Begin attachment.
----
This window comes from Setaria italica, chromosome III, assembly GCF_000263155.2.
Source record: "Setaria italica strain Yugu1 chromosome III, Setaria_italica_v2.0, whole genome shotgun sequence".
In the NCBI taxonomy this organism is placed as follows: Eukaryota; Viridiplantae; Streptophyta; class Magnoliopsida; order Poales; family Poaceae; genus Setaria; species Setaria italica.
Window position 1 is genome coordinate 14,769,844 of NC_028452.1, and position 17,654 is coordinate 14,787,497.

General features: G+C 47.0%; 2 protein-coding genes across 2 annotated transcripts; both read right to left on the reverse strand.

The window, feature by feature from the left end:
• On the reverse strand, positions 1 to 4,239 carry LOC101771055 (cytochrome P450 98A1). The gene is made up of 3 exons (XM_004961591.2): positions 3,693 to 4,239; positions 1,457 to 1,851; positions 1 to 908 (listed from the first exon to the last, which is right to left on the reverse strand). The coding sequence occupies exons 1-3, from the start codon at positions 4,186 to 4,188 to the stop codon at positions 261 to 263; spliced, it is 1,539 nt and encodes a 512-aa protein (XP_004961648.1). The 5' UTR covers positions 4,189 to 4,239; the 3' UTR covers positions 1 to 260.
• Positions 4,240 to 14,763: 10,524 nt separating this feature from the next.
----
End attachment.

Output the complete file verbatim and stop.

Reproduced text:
This window comes from Setaria italica, chromosome III, assembly GCF_000263155.2.
Source record: "Setaria italica strain Yugu1 chromosome III, Setaria_italica_v2.0, whole genome shotgun sequence".
In the NCBI taxonomy this organism is placed as follows: Eukaryota; Viridiplantae; Streptophyta; class Magnoliopsida; order Poales; family Poaceae; genus Setaria; species Setaria italica.
Window position 1 is genome coordinate 14,769,844 of NC_028452.1, and position 17,654 is coordinate 14,787,497.

General features: G+C 47.0%; 2 protein-coding genes across 2 annotated transcripts; both read right to left on the reverse strand.

The window, feature by feature from the left end:
• On the reverse strand, positions 1 to 4,239 carry LOC101771055 (cytochrome P450 98A1). The gene is made up of 3 exons (XM_004961591.2): positions 3,693 to 4,239; positions 1,457 to 1,851; positions 1 to 908 (listed from the first exon to the last, which is right to left on the reverse strand). The coding sequence occupies exons 1-3, from the start codon at positions 4,186 to 4,188 to the stop codon at positions 261 to 263; spliced, it is 1,539 nt and encodes a 512-aa protein (XP_004961648.1). The 5' UTR covers positions 4,189 to 4,239; the 3' UTR covers positions 1 to 260.
• Positions 4,240 to 14,763: 10,524 nt separating this feature from the next.